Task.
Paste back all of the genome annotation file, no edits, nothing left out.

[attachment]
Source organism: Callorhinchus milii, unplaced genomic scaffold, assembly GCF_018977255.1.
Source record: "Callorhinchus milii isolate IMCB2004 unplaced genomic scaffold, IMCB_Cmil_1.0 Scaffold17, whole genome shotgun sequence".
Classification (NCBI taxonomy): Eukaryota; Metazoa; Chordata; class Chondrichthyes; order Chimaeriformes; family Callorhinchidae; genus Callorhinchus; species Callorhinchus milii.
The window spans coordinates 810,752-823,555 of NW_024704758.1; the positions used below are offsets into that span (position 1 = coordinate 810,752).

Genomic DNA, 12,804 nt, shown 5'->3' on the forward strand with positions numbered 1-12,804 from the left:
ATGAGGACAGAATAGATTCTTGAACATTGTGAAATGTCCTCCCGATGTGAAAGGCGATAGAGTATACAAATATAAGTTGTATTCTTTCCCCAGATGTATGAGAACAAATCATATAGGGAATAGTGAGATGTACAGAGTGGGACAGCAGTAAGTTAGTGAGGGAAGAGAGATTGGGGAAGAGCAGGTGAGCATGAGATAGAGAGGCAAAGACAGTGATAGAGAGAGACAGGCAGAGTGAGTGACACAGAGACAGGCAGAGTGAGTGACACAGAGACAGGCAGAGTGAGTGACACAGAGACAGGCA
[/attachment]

Source organism: Callorhinchus milii, unplaced genomic scaffold, assembly GCF_018977255.1.
Source record: "Callorhinchus milii isolate IMCB2004 unplaced genomic scaffold, IMCB_Cmil_1.0 Scaffold17, whole genome shotgun sequence".
Classification (NCBI taxonomy): Eukaryota; Metazoa; Chordata; class Chondrichthyes; order Chimaeriformes; family Callorhinchidae; genus Callorhinchus; species Callorhinchus milii.
The window spans coordinates 810,752-823,555 of NW_024704758.1; the positions used below are offsets into that span (position 1 = coordinate 810,752).

Genomic DNA, 12,804 nt, shown 5'->3' on the forward strand with positions numbered 1-12,804 from the left:
ATGAGGACAGAATAGATTCTTGAACATTGTGAAATGTCCTCCCGATGTGAAAGGCGATAGAGTATACAAATATAAGTTGTATTCTTTCCCCAGATGTATGAGAACAAATCATATAGGGAATAGTGAGATGTACAGAGTGGGACAGCAGTAAGTTAGTGAGGGAAGAGAGATTGGGGAAGAGCAGGTGAGCATGAGATAGAGAGGCAAAGACAGTGATAGAGAGAGACAGGCAGAGTGAGTGACACAGAGACAGGCAGAGTGAGTGACACAGAGACAGGCAGAGTGAGTGACACAGAGACAGGCA